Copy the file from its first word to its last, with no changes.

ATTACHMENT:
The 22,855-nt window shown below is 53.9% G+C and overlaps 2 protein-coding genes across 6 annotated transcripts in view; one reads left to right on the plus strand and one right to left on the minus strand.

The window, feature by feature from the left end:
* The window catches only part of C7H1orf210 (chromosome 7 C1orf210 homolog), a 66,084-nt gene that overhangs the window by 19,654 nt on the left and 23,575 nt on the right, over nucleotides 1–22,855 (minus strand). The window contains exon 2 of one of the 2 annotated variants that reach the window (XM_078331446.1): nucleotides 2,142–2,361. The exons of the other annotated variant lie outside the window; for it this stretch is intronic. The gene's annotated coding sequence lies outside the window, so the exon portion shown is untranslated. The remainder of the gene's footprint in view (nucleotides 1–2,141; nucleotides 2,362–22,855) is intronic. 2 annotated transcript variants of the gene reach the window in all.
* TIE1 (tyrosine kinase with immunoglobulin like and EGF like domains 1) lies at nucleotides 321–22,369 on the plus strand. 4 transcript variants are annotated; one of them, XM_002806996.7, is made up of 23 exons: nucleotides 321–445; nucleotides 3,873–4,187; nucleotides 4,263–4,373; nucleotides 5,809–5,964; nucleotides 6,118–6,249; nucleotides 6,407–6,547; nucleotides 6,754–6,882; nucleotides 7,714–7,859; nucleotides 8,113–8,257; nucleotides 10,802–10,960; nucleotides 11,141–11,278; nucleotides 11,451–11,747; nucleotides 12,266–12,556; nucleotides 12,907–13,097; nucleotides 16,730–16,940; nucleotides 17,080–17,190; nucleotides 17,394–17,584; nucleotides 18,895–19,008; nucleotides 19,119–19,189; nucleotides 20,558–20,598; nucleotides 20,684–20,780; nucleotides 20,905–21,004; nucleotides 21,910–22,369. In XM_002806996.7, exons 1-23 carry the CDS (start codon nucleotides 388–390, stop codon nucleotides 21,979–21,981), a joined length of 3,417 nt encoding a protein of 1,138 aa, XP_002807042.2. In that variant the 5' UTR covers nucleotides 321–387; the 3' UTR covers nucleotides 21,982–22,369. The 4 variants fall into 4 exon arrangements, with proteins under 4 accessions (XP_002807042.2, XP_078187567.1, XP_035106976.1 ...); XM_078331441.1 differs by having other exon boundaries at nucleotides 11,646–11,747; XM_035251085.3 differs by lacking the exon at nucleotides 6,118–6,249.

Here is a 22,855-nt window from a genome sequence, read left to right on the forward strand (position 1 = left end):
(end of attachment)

The 22,855-nt window shown below is 53.9% G+C and overlaps 2 protein-coding genes across 6 annotated transcripts in view; one reads left to right on the plus strand and one right to left on the minus strand.

The window, feature by feature from the left end:
* The window catches only part of C7H1orf210 (chromosome 7 C1orf210 homolog), a 66,084-nt gene that overhangs the window by 19,654 nt on the left and 23,575 nt on the right, over nucleotides 1–22,855 (minus strand). The window contains exon 2 of one of the 2 annotated variants that reach the window (XM_078331446.1): nucleotides 2,142–2,361. The exons of the other annotated variant lie outside the window; for it this stretch is intronic. The gene's annotated coding sequence lies outside the window, so the exon portion shown is untranslated. The remainder of the gene's footprint in view (nucleotides 1–2,141; nucleotides 2,362–22,855) is intronic. 2 annotated transcript variants of the gene reach the window in all.
* TIE1 (tyrosine kinase with immunoglobulin like and EGF like domains 1) lies at nucleotides 321–22,369 on the plus strand. 4 transcript variants are annotated; one of them, XM_002806996.7, is made up of 23 exons: nucleotides 321–445; nucleotides 3,873–4,187; nucleotides 4,263–4,373; nucleotides 5,809–5,964; nucleotides 6,118–6,249; nucleotides 6,407–6,547; nucleotides 6,754–6,882; nucleotides 7,714–7,859; nucleotides 8,113–8,257; nucleotides 10,802–10,960; nucleotides 11,141–11,278; nucleotides 11,451–11,747; nucleotides 12,266–12,556; nucleotides 12,907–13,097; nucleotides 16,730–16,940; nucleotides 17,080–17,190; nucleotides 17,394–17,584; nucleotides 18,895–19,008; nucleotides 19,119–19,189; nucleotides 20,558–20,598; nucleotides 20,684–20,780; nucleotides 20,905–21,004; nucleotides 21,910–22,369. In XM_002806996.7, exons 1-23 carry the CDS (start codon nucleotides 388–390, stop codon nucleotides 21,979–21,981), a joined length of 3,417 nt encoding a protein of 1,138 aa, XP_002807042.2. In that variant the 5' UTR covers nucleotides 321–387; the 3' UTR covers nucleotides 21,982–22,369. The 4 variants fall into 4 exon arrangements, with proteins under 4 accessions (XP_002807042.2, XP_078187567.1, XP_035106976.1 ...); XM_078331441.1 differs by having other exon boundaries at nucleotides 11,646–11,747; XM_035251085.3 differs by lacking the exon at nucleotides 6,118–6,249.

Here is a 22,855-nt window from a genome sequence, read left to right on the forward strand (position 1 = left end):